Researches longevity and human height genes
Panos Deloukas is Professor of Cardiovascular Genomics at the William Harvey Research Institute and Queen Mary University and also member of the Wellcome Trust Sanger Institute. He became widely known for his research on longevity and human height genes.
He studied Chemistry at the Aristotle University of Thessaloniki and graduated in 1986. He moved on to obtain a Masters in Microbiology from University Paris 7 and later received his PhD from the Biozentrum University of Basel in Switzerland.
He worked for two years at Hoffmann-La Roche as postdoctoral fellow working on vitamin D receptor.
He joined the British Wellcome Trust Sanger Institute in 1994, leading an effort to map 30,000 gene markers, GeneMap98, and was also an active member of the Human Genome Project. He led the Genetics of complex traits in humans group at the Wellcome Trust Sanger Institute from 1994 to 2013, focusing on the genetic predisposition of traits affecting coronary artery disease and myocardial infarction. He was one of the founding members of the Human Genetics groups at the Wellcome Trust Sanger Institute, when he joined as a group leader to help build the genetic maps for the Human Genome Project. Four of the genes that his team described as activated or deactivated according to the individual’s lifestyle and environmental elements had not previously been identified. Knowing how the genes are altered could pave the way to new generations of anti-ageing drugs.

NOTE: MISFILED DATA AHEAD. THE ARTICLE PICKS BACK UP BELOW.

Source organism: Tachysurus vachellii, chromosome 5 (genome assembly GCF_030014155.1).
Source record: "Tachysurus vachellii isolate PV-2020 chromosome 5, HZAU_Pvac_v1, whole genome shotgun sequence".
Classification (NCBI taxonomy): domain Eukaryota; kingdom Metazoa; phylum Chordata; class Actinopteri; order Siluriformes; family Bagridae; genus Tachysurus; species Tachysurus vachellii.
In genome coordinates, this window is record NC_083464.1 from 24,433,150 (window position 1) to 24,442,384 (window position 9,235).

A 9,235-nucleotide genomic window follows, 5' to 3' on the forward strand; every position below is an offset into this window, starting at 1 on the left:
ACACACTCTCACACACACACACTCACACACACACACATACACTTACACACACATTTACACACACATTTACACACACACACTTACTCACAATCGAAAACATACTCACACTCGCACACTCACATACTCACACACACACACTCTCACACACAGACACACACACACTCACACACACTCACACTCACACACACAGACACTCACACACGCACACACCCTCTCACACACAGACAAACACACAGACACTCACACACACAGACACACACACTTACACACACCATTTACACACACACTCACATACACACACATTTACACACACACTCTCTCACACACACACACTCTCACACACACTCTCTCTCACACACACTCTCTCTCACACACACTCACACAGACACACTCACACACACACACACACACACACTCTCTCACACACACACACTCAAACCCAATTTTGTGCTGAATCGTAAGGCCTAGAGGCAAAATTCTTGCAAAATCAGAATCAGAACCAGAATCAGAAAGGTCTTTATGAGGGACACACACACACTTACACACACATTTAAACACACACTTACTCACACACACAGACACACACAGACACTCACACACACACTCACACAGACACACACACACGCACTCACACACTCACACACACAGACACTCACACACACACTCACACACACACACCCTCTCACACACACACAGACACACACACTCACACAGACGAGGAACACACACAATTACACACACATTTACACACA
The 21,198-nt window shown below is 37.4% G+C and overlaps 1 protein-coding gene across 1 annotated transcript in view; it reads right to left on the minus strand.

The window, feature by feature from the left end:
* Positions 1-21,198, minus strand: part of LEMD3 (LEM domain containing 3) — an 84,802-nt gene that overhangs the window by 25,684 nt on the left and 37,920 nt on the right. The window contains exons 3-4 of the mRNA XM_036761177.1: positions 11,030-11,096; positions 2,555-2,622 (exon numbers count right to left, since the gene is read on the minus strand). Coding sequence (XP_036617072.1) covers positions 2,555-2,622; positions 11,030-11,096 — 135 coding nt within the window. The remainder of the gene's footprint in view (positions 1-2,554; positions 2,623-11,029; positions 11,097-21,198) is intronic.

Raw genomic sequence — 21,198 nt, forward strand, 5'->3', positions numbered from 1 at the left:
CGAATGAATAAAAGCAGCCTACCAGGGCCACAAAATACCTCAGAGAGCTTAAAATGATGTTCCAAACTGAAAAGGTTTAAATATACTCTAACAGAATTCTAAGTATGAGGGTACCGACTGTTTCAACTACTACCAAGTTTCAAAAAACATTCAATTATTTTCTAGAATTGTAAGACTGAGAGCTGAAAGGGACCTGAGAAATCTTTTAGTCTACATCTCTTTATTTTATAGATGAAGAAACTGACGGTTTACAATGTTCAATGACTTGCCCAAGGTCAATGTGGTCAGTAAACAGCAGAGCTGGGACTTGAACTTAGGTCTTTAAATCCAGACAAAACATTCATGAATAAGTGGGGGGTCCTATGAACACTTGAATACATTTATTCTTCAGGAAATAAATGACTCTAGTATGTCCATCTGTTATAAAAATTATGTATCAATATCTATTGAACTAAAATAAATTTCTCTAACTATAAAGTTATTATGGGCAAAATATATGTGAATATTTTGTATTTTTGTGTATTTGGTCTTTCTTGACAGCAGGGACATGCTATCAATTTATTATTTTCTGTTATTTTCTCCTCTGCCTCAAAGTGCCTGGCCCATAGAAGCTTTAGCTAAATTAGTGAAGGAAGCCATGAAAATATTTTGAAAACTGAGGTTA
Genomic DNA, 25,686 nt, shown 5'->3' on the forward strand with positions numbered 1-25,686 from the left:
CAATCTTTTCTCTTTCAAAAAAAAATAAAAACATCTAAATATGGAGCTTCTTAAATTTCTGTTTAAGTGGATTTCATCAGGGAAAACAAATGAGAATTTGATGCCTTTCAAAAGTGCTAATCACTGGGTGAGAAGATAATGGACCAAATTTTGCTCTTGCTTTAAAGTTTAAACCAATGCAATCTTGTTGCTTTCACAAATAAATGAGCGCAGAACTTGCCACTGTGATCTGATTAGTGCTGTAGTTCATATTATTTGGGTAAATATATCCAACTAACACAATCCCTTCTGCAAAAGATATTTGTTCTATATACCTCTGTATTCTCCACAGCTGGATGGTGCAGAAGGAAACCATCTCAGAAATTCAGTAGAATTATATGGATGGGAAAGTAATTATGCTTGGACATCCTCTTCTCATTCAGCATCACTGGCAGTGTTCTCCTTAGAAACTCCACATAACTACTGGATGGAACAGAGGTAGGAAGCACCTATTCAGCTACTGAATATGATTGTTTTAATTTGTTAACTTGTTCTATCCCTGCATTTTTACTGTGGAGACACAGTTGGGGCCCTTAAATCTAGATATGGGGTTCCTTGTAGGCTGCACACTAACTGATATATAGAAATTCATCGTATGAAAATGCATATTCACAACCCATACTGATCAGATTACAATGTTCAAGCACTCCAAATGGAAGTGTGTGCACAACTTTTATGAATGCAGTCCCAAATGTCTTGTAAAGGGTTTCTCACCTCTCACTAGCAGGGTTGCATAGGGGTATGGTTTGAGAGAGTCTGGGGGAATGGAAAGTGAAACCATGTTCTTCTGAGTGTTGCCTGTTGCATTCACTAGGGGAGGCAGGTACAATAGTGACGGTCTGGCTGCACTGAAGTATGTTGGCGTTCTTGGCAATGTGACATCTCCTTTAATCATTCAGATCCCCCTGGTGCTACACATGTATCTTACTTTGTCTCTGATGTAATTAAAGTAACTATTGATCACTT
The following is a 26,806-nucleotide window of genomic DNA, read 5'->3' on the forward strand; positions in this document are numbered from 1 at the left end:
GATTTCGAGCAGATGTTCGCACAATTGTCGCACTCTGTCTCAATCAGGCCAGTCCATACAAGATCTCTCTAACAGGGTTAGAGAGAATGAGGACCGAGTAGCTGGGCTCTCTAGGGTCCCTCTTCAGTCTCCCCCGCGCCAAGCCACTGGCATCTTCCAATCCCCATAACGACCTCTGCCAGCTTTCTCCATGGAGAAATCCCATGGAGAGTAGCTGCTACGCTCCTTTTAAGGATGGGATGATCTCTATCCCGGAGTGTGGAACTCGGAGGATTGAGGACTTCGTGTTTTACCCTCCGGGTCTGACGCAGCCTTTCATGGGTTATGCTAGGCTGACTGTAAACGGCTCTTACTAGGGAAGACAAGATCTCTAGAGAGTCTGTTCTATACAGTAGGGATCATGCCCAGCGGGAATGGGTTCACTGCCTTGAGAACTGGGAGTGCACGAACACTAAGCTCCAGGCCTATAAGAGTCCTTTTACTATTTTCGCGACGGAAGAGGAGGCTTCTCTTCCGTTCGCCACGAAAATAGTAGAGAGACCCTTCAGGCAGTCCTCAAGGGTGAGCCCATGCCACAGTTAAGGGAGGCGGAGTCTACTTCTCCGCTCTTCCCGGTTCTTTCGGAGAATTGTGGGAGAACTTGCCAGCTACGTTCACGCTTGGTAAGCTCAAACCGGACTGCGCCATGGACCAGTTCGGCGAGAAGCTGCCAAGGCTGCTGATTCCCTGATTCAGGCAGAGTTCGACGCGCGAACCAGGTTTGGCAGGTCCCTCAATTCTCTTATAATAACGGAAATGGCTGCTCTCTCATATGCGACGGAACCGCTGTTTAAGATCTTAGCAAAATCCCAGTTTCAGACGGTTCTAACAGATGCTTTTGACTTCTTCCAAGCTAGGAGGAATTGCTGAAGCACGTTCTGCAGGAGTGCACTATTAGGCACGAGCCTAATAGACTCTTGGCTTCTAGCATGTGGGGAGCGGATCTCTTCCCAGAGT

In 2014, together with two scientists of Greek origin, Deloukas joined a scientific research team and discovered new genes that are implicated in human height, duplicating their previous number to over 400. The research conducted by the Genetic Investigation of ANthropometric Traits (GIANT) Consortium and Joel Hirschhorn of Broad Institute of Harvard University and MIT (USA), and also Andrew Wood of the Medical School of Exeter University, was published in the genetics journal Nature Genetics.
HapMap explores the genetic variants affecting health and disease.
“The International HapMap Project is a tool that will assist in the application process of information derived by reading the human genome. In practice, it will indicate polymorphs of significant importance concerning the genome”, Deloukas stated in an interview with Vima newspaper.